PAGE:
Dr Ian Carmichael graduated in Veterinary Science from Melbourne University in 1967 and was awarded a DVSc from the University of Pretoria, South Africa in 1990. He worked in Africa and Asia for two decades as a specialist research scientist in government and corporate educational... Read More →


Monday May 23, 2016 17:00 - 18:00 ACST
Room L2 Adelaide Convention Centre
 
Tuesday, May 24
 

08:00 ACST

Triage, treat and then what? Bushfire, wildlife and SAVEM.
Bushfires are increasing in Australia and worsening globally within temporal and geographic parameters: the corollary of climate change and increasing severe weather events. Bushfire is news when people, property, infrastructure and animals find themselves in its path. Superimpose on this a shrinking “off” season, the demands of year-round bushfire preparedness, and the migration of wildlife into idyllic human populated habitat. Combine that with 43 degrees and strong northerly winds: the quintessential Australian summer. South Australian Veterinary Emergency Management (SAVEM Inc) was formed in 2009 after the Victorian Black Saturday bushfires devastated that State in just such a scenario. Since then we have responded to bushfires every year, the largest being the Sampson Flat fire in January 2015, and the Pinery fire of November the same year. SAVEM works with all species of animals, and wildlife pose particular challenges. Veterinarians are in a privileged and unique professional position to join the ranks of Emergency responders – bringing clinical, problem solving and counseling skills. But a fireground is a very long way from “business as usual”, and without Emergency Management training a fireground can be a fatal place even after the fire is contained or controlled. This presentation by the SAVEM Coordinator will describe the principles and processes of effective practical Emergency Management as it pertains to operational case studies of recent South Australian fires. It will highlight confronting issues and difficult questions regarding management of wildlife involved in those fires; some lessons learned and why veterinary science has an important place at the table in effectively extending knowledge of natural hazard impacts and consequences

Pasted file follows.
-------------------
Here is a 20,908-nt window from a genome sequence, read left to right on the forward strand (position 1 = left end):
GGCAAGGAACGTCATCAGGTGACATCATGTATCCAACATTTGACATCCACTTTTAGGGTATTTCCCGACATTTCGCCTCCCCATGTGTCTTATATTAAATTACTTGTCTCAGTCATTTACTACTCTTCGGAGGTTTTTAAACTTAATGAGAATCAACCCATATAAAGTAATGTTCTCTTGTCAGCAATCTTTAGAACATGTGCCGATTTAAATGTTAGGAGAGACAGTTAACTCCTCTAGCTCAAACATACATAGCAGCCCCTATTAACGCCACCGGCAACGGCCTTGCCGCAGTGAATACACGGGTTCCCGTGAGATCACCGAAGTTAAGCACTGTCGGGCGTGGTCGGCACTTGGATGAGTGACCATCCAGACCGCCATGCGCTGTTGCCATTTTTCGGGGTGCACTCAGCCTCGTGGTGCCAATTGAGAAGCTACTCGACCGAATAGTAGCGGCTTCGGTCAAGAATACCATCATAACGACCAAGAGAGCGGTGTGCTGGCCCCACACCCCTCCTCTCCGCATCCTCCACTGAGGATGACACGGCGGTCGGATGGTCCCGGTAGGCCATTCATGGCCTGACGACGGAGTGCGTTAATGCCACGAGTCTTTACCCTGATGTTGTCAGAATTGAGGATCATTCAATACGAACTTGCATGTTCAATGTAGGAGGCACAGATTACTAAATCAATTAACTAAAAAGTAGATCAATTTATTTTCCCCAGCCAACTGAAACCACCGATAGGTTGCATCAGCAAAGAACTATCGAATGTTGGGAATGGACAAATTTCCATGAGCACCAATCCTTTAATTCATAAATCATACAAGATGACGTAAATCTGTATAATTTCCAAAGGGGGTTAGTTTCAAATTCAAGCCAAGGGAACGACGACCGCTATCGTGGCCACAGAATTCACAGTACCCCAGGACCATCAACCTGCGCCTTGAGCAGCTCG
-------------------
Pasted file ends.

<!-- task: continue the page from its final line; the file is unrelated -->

Speakers
avatar for Dr Rachel Westcott

Dr Rachel Westcott

Coordinator, SAVEM Inc.
Dr Rachel Westcott is a veterinarian in her own private practice in Adelaide’s south. She graduated from Murdoch University in 1999 with first class honours, and is now a PhD candidate with Western Sydney University and the Bushfire & Natural Hazards CRC. In 2009, Rachel founded... Read More →


Tuesday May 24, 2016 08:00 - 09:00 ACST
Room L2 Adelaide Convention Centre

09:00 ACST

Veterinarians in aquaculture
VThe Aquaculture industry in Australia is a growing field, and the demand for seafood domestically and internationally is projected to rise in tonnage. The Australian aquaculture industry currently includes the production of oysters, mussels, prawns, barramundi, kingfish, silver perch (and other native fish), trout, salmon and Southern Bluefin tuna as commercial species. The aquaculture systems used to grow these species include recirculation aquaculture systems (RAS), flow-through, semi-flow through, sea-cage systems and ponds. These diverse systems require tailored health and biosecurity management strategies to suit the needs of each individual business/farm. To support growing levels of production, health management of stock is necessary to optimise performance and survival, which feeds into profitability of businesses. Health management is seen to be more holistic and encompasses not only disease control and prevention but also welfare management; and research and development. Veterinarians hold an essential future in this field, but support is needed for post-graduate training and continuing education. Attaining the right people in the field will support a culture of continuous improvement to strive for best-practice health management across the industry. Most importantly, an understanding the roles of other professionals in the field is necessary for collaboration and successful implementation of health and welfare systems